Quote# 132860


We don't believe that smokers have the right to light up whenever and wherever they want. We urge smokers to be considerate to those around them, especially children. We do however believe that smokers – who represent almost a quarter of the adult population – should be accommodated where it's possible to do so without inconveniencing non-smokers. Why does smoking have to be banned in ALL enclosed public places? What's wrong with well-ventilated, designated smoking rooms or, better still, pubs and bars that are licensed to allow adults to smoke so smokers and non-smokers can socialise together, if that's what they choose to do? This is about freedom of choice, which is why so many non-smokers support our work.

(...)

Good health is very important, but it's not the only factor in the pursuit of happiness. We accept the health risks associated with smoking and other tobacco products and we accept that government has a role to play educating people about those risks, but in a free society freedom of choice and market forces are equally important. The anti-smoking culture that has developed in Britain is profoundly unhealthy because it encourages some people – employers and politicians, for example – to openly discriminate against a significant minority of the population. What next? Is government going to target fat people or those who, in the eyes of evangelical health campaigners, drink too much? Oh, sorry, that's already happening, isn't it?

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Of course we encourage smokers to be considerate to those around them, but many of us live and work in an urban or industrial environment full of car fumes and other pollutants, so why make such a fuss about a tiny bit of tobacco smoke that is massively diluted in the surrounding air? In the real world we all have our likes and dislikes and we have to be tolerant of other people's habits, one of which is smoking.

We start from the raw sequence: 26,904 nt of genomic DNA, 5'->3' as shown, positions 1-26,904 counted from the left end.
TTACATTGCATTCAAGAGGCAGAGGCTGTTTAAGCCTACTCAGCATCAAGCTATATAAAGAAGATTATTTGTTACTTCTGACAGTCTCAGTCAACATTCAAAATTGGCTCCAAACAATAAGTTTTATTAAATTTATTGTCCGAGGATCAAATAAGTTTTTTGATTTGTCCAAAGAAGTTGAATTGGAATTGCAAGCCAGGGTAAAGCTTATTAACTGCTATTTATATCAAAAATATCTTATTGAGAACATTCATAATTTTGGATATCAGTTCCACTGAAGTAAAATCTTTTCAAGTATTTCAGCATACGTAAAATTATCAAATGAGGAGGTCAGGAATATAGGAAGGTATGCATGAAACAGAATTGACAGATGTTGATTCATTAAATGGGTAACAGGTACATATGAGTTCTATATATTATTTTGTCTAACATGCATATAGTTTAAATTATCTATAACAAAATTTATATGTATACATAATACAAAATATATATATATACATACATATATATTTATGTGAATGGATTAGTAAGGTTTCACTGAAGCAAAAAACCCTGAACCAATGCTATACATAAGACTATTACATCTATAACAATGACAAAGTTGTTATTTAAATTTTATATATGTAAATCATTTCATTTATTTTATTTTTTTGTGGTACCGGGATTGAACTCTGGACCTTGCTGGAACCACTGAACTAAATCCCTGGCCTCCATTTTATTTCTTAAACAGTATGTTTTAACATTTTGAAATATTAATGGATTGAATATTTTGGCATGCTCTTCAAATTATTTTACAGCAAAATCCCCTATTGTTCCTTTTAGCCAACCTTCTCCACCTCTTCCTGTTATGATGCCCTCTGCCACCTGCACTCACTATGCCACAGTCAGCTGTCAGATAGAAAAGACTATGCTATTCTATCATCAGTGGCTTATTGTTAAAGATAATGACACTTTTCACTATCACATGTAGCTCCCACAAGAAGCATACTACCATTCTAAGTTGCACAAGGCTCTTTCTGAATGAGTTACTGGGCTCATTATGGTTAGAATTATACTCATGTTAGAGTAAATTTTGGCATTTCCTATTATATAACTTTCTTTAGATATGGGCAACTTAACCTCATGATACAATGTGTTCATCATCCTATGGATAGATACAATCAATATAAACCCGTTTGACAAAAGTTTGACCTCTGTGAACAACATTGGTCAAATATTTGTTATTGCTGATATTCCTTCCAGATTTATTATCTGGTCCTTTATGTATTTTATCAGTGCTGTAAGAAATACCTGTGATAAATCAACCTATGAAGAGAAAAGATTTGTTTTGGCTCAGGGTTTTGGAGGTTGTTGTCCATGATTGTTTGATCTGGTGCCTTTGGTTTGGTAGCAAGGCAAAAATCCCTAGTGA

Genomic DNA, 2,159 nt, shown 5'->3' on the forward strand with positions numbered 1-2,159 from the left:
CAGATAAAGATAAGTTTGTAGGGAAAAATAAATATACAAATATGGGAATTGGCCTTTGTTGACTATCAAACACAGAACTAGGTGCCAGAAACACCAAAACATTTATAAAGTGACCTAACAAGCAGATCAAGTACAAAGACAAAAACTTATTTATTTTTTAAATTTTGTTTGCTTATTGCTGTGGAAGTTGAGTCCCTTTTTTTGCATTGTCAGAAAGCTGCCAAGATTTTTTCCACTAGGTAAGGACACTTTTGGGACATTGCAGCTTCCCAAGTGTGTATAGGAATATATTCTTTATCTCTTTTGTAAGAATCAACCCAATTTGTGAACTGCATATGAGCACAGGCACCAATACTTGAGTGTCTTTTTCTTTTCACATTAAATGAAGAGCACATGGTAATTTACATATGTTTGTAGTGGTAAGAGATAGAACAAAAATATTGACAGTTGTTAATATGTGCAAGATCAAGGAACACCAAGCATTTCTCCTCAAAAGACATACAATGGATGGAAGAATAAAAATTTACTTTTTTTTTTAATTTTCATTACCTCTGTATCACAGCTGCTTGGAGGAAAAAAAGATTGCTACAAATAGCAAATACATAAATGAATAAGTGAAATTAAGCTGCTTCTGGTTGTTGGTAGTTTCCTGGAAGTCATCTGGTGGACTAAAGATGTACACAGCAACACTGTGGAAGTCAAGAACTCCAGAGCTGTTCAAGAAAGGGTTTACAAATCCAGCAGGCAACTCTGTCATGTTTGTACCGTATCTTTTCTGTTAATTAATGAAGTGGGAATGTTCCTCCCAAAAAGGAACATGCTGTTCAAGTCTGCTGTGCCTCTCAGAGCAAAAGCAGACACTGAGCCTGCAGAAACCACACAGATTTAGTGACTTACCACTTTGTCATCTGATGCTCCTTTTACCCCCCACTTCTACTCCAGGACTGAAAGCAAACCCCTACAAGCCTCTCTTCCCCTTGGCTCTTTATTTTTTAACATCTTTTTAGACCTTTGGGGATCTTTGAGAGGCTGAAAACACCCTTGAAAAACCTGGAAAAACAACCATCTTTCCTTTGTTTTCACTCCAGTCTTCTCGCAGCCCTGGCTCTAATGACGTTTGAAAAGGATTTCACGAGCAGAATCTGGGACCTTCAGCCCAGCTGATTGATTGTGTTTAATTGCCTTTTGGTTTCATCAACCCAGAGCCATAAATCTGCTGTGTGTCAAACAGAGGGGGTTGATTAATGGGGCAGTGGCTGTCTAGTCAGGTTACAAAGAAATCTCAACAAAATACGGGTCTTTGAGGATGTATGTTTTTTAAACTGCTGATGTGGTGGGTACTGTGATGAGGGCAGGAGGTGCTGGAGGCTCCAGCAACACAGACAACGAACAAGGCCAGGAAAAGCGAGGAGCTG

FOREST, FOREST 14 Comments [10/11/2017 1:01:04 PM]
Fundie Index: 2
Submitted By: Katie
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hydrolythe

Let me debunk these statements:

Because smoking also endagers the people around the smokers. You can't guarantee me that non-smokers will be perfectly healthy when they come into contact with smokers.

(...)

Smoking violates consent of the users, because they don't have as much free will when they try to opt out as back when they started. Also, free markets mean that we can give everyone drugs without prescription. I'd like to see how long smokers will still smoke when heroin is just around the corner waiting to be injected in its next victim.

(...)

Just because you're better than something that's worse doesn't mean that it's good. Unless your funding goes directly to stopping the pollution mafia I don't see why your claim should hold.

In my mind, you're definitely nothing more and nothing less than one of the many Tobacco advocates that try to keep poison legal.

10/11/2017 1:34:51 PM



Because smoking is a disgusting dangerous habit and why should I have to be forced to be around that gross smoke smell.

10/11/2017 2:56:21 PM

DW

@hydrolythe oh, they'll still smoke. It's more addictive

10/11/2017 3:05:30 PM

Newfaceofrev

Ex-smoker here. Succinctly, go fuck yourselves FOREST.

10/11/2017 3:08:46 PM

Skide

I won`t fling verbal shit at him since tbh it would be nice to see some smoker dedicated pubs but it`s as far as I`ll go with it, any actual public space should be smoke free and as a smoker I do not only accept that, I would campaign for it myself if it wasn`t on the agenda already.